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Jul 24, 2006 03:21 PM

Zuni pork chop brine QUESTION: was I growing something cooty?

wet brine of pork loin chops, from the Zuni cookbook . . .
it was DELICIOUS, but the brine was very gloppy and thick after 4 days in the fridge
and I wonder if that is normal. Or...was something growing?
Nobody got sick from our grilled chops - which I rinsed and patted dry, per instructions - but I was a little curious about the viscous brine. It's water, salt, sugar, chiles and bay leaf. I added star anise, which was fabulous - the flavors of the aromatics are very subtle in the meat.
It was in the fridge for four days; Zuni recommends 2-4 days of this wet brine.



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  1. 2 to 4 days seems a bit long to brine pork chops. I wouldn't take it past a day or so. I've brined pork crown roasts for 4-5 days but that's a big piece of meat.

    I doubt that anything bad was happening in the brine. The salt concentration is too high for bacterial growth. It draws fluid out of the meat so it may have changed composition over the 4 days.

    1. thx for the reply
      when you brine your pork crown roast, does the brine turn slick?

      1 Reply
      1. re: pitu

        No it doesn't. It does become a little discolored and cloudy but not slimy in feel.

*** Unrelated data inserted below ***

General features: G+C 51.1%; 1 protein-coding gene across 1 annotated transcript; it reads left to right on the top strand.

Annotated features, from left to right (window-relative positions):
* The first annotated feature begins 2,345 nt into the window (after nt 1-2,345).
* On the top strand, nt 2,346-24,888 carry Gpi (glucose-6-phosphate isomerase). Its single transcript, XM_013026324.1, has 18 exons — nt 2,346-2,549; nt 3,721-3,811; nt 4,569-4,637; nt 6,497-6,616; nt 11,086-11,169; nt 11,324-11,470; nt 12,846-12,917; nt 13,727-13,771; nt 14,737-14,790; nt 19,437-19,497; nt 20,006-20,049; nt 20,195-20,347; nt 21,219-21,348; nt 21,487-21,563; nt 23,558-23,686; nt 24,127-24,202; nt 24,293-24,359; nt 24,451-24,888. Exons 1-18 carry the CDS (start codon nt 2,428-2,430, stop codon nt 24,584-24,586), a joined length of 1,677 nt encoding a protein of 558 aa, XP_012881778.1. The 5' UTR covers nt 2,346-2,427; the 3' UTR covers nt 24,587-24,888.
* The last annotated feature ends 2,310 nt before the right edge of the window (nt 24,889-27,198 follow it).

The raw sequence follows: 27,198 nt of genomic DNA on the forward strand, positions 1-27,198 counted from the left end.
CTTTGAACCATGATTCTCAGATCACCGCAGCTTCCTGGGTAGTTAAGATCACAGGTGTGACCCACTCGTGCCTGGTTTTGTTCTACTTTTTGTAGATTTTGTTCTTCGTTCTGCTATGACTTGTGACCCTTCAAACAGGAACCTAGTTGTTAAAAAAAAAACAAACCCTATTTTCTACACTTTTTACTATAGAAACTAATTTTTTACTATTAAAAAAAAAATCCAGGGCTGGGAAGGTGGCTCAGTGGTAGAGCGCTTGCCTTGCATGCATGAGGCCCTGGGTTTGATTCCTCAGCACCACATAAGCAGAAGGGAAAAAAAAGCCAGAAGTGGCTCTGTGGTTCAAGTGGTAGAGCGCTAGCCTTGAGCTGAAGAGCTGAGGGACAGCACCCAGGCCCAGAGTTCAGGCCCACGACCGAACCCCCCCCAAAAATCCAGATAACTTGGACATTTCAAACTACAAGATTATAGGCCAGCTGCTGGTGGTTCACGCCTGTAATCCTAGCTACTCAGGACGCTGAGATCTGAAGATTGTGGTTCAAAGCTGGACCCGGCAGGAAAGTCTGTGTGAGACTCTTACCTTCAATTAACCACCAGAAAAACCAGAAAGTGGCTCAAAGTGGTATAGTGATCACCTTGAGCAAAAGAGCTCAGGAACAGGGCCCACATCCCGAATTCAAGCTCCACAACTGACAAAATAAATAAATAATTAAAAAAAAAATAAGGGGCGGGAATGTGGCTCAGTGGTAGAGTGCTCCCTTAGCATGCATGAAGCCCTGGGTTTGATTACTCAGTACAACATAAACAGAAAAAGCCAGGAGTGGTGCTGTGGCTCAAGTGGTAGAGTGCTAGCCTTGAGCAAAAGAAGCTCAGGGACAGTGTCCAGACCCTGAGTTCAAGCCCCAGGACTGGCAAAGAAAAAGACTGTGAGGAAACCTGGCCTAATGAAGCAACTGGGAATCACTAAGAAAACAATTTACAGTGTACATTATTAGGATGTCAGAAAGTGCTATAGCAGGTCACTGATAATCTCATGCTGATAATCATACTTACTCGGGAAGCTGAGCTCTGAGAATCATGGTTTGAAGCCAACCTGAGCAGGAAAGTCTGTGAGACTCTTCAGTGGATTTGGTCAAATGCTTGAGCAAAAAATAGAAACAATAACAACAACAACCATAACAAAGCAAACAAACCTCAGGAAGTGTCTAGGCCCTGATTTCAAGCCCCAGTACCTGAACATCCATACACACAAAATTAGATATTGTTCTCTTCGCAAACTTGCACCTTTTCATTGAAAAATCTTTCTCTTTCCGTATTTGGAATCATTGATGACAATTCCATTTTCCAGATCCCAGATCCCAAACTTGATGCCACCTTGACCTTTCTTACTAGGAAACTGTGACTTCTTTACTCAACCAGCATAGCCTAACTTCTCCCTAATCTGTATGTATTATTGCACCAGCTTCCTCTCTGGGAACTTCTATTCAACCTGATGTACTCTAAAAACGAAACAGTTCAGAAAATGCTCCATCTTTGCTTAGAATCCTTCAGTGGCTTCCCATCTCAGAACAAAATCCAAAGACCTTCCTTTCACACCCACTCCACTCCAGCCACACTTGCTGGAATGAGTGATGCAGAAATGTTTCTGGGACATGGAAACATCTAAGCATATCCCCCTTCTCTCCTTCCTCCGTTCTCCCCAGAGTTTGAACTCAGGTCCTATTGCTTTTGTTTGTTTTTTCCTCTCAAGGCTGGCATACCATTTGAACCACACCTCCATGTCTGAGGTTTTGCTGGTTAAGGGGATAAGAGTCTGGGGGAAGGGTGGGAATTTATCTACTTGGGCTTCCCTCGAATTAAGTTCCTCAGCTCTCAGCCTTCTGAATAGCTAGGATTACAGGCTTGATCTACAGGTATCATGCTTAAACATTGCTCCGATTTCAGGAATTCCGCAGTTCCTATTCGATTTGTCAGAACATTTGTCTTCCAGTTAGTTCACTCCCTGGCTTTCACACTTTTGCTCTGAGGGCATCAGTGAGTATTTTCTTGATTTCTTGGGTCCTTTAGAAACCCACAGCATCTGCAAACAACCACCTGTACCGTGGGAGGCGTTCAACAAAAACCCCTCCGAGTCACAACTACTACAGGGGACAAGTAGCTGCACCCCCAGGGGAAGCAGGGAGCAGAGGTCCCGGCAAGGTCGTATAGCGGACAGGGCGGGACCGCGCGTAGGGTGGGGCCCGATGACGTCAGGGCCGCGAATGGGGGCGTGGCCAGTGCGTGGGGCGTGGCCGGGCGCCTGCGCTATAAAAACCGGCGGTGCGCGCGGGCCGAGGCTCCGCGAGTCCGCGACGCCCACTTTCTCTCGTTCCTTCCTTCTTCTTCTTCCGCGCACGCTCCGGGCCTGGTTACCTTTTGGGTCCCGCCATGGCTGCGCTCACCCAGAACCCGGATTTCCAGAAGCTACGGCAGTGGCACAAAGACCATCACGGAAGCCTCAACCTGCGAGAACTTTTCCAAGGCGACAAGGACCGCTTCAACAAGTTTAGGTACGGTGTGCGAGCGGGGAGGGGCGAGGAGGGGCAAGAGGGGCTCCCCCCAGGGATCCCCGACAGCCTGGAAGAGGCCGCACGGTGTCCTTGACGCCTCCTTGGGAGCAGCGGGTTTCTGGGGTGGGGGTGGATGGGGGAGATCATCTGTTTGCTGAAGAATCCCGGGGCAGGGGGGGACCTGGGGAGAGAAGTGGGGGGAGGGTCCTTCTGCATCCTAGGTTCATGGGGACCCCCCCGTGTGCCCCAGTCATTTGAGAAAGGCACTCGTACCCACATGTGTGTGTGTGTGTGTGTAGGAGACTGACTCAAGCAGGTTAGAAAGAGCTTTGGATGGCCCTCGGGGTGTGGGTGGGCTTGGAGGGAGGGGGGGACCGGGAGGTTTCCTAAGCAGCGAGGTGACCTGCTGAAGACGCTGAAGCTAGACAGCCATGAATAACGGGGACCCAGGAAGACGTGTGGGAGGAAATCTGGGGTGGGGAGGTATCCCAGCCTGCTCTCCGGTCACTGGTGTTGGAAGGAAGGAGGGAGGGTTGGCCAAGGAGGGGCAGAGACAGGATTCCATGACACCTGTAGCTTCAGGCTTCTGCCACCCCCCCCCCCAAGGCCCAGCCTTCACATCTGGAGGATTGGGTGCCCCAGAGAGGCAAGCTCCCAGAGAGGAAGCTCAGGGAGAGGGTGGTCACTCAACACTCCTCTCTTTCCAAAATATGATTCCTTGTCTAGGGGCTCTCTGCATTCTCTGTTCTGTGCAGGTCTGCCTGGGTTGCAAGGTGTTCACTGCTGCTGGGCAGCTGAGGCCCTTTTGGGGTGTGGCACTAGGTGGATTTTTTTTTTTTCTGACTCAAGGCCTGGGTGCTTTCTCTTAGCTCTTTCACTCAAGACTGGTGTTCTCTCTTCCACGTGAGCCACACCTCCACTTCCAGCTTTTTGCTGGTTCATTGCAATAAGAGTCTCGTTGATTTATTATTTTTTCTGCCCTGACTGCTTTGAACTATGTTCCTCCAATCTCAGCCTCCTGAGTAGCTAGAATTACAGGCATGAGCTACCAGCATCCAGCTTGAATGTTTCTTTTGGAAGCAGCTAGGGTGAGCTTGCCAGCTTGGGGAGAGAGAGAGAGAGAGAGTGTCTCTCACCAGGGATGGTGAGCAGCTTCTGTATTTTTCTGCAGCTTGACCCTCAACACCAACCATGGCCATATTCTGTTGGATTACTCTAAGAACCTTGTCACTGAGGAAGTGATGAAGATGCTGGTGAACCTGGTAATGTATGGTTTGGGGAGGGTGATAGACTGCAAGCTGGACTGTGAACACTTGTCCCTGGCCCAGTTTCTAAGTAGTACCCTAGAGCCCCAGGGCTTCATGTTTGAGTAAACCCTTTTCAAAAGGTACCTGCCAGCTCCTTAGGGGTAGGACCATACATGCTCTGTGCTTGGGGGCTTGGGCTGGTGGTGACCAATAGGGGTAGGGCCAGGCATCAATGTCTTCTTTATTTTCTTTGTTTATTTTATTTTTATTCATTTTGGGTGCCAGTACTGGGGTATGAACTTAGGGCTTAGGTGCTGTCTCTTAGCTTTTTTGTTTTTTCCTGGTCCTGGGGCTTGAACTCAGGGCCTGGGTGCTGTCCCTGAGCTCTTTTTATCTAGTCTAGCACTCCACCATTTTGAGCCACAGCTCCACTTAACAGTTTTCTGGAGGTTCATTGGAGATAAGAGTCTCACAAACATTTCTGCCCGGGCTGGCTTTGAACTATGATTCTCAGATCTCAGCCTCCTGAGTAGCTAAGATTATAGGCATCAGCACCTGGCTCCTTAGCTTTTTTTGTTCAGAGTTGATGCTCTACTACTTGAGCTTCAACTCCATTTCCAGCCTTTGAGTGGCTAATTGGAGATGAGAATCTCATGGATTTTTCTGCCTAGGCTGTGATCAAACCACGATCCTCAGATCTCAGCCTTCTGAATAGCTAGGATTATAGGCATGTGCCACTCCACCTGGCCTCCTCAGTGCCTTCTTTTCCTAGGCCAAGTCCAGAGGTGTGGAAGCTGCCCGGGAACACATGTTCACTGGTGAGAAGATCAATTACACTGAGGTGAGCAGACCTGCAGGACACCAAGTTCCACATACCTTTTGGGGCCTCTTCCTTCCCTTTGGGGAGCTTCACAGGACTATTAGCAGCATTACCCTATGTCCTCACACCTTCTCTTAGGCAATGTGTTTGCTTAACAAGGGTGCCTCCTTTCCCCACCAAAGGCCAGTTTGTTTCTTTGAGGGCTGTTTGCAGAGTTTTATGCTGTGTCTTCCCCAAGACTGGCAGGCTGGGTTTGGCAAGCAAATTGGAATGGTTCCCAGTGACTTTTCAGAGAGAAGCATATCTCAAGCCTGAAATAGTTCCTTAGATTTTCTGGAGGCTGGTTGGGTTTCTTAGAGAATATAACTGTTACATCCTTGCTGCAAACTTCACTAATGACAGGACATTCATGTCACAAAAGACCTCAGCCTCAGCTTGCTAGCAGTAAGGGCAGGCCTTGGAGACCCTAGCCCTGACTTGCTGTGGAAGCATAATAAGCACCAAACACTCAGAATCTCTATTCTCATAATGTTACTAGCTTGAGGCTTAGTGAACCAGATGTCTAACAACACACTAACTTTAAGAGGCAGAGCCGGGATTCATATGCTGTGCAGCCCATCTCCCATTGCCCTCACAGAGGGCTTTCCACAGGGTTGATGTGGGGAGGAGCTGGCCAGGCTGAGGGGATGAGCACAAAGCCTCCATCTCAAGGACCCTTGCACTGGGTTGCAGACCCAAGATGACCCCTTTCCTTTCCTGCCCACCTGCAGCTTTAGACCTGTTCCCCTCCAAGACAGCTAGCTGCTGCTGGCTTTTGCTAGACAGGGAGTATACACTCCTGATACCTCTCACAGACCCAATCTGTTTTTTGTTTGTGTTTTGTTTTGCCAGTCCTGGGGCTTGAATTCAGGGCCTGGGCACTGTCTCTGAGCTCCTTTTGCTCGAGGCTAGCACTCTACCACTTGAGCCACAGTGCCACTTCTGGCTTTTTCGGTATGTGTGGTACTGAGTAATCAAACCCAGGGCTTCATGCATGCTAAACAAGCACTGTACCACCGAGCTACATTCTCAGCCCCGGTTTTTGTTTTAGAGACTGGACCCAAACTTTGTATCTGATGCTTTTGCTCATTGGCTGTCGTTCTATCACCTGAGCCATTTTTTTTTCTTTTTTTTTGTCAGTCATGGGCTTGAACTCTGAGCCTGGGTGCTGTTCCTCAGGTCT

2. While I am a huge fan of salt brining chicken, I am ani-wet brine for most types of meat. I really don't like the mushy consistency. If you buy good fatty pork like berkshire pork chops, you dont need to mess with brining. The pork speaks for itself. Fairway sells berkshire chops for seven bucks a pound, amazing deal and the best chops around.

        1. I was pretty pleased with the results of the wet brine process -- this is the first time for me. The meat was quality organic freerange et al and might have been perfectly gorgeous without the bath.
          BUT I have to say, with the brining the texture was great - not mushy - and the subtle chipotle/anise flavor rocked.

          There's no acid (citrus, vinegar etc) in the soak, which might certainly deteriorate the texture...

          1. it would be interesting to compare the chops, brined and not brined, side by side.

            3 Replies
            1. re: josh L

              I did this experiment last year when the butcher gave me 2 Boston Butts for pulled pork - could swear I only asked for one.
              Anyway, the consensus on identical products was that the non-brined one was better.
              I was surprised.

              1. re: Mila

                Repeat this experiment with two pork tenderloins, and I think you will reach a diferent conclusion. Boston butts have lots of fat, and therefore cook up moist and don't need brining. With the lean tenderloins, however, brining is a sure-fire improvement.

                1. re: pikawicca

                  Thanks pikawicca, that makes perfect sense. I will try it out on tenderloin or chops which can dry out quickly.